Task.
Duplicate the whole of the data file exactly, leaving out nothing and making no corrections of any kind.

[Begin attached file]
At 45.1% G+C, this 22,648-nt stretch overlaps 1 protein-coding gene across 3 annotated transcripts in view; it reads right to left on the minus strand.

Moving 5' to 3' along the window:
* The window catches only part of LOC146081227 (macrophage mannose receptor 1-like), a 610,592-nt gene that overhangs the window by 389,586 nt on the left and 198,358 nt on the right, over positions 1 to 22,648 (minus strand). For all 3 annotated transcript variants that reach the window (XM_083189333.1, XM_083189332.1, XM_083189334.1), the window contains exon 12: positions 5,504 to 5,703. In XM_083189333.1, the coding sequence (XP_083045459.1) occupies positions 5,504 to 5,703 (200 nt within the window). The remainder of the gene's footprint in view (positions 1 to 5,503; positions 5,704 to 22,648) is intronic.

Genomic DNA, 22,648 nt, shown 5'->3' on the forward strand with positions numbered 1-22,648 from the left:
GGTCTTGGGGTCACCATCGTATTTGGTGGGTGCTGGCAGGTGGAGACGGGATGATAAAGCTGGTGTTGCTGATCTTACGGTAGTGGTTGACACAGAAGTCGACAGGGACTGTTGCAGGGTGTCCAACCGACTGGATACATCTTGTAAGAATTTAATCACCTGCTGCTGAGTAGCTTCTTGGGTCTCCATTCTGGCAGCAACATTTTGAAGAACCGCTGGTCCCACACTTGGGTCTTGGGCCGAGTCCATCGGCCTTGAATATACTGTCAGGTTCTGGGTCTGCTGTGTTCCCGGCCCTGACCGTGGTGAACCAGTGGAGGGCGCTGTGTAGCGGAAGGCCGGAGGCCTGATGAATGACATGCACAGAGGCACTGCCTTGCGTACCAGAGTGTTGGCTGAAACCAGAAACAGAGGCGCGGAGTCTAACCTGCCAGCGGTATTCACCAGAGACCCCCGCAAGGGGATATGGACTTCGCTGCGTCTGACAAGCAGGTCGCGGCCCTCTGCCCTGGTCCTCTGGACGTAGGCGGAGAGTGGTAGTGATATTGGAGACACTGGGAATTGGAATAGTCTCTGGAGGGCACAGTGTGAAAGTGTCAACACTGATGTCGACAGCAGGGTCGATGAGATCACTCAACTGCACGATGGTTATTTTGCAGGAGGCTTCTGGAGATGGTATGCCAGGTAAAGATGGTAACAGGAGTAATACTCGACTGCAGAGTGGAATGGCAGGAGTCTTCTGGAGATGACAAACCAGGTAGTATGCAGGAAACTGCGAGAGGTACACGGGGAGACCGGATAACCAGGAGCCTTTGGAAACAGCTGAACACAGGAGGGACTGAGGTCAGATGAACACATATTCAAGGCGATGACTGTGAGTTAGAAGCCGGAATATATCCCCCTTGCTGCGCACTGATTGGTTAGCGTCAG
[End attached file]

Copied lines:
At 45.1% G+C, this 22,648-nt stretch overlaps 1 protein-coding gene across 3 annotated transcripts in view; it reads right to left on the minus strand.

Moving 5' to 3' along the window:
* The window catches only part of LOC146081227 (macrophage mannose receptor 1-like), a 610,592-nt gene that overhangs the window by 389,586 nt on the left and 198,358 nt on the right, over positions 1 to 22,648 (minus strand). For all 3 annotated transcript variants that reach the window (XM_083189333.1, XM_083189332.1, XM_083189334.1), the window contains exon 12: positions 5,504 to 5,703. In XM_083189333.1, the coding sequence (XP_083045459.1) occupies positions 5,504 to 5,703 (200 nt within the window). The remainder of the gene's footprint in view (positions 1 to 5,503; positions 5,704 to 22,648) is intronic.

Genomic DNA, 22,648 nt, shown 5'->3' on the forward strand with positions numbered 1-22,648 from the left:
GGTCTTGGGGTCACCATCGTATTTGGTGGGTGCTGGCAGGTGGAGACGGGATGATAAAGCTGGTGTTGCTGATCTTACGGTAGTGGTTGACACAGAAGTCGACAGGGACTGTTGCAGGGTGTCCAACCGACTGGATACATCTTGTAAGAATTTAATCACCTGCTGCTGAGTAGCTTCTTGGGTCTCCATTCTGGCAGCAACATTTTGAAGAACCGCTGGTCCCACACTTGGGTCTTGGGCCGAGTCCATCGGCCTTGAATATACTGTCAGGTTCTGGGTCTGCTGTGTTCCCGGCCCTGACCGTGGTGAACCAGTGGAGGGCGCTGTGTAGCGGAAGGCCGGAGGCCTGATGAATGACATGCACAGAGGCACTGCCTTGCGTACCAGAGTGTTGGCTGAAACCAGAAACAGAGGCGCGGAGTCTAACCTGCCAGCGGTATTCACCAGAGACCCCCGCAAGGGGATATGGACTTCGCTGCGTCTGACAAGCAGGTCGCGGCCCTCTGCCCTGGTCCTCTGGACGTAGGCGGAGAGTGGTAGTGATATTGGAGACACTGGGAATTGGAATAGTCTCTGGAGGGCACAGTGTGAAAGTGTCAACACTGATGTCGACAGCAGGGTCGATGAGATCACTCAACTGCACGATGGTTATTTTGCAGGAGGCTTCTGGAGATGGTATGCCAGGTAAAGATGGTAACAGGAGTAATACTCGACTGCAGAGTGGAATGGCAGGAGTCTTCTGGAGATGACAAACCAGGTAGTATGCAGGAAACTGCGAGAGGTACACGGGGAGACCGGATAACCAGGAGCCTTTGGAAACAGCTGAACACAGGAGGGACTGAGGTCAGATGAACACATATTCAAGGCGATGACTGTGAGTTAGAAGCCGGAATATATCCCCCTTGCTGCGCACTGATTGGTTAGCGTCAG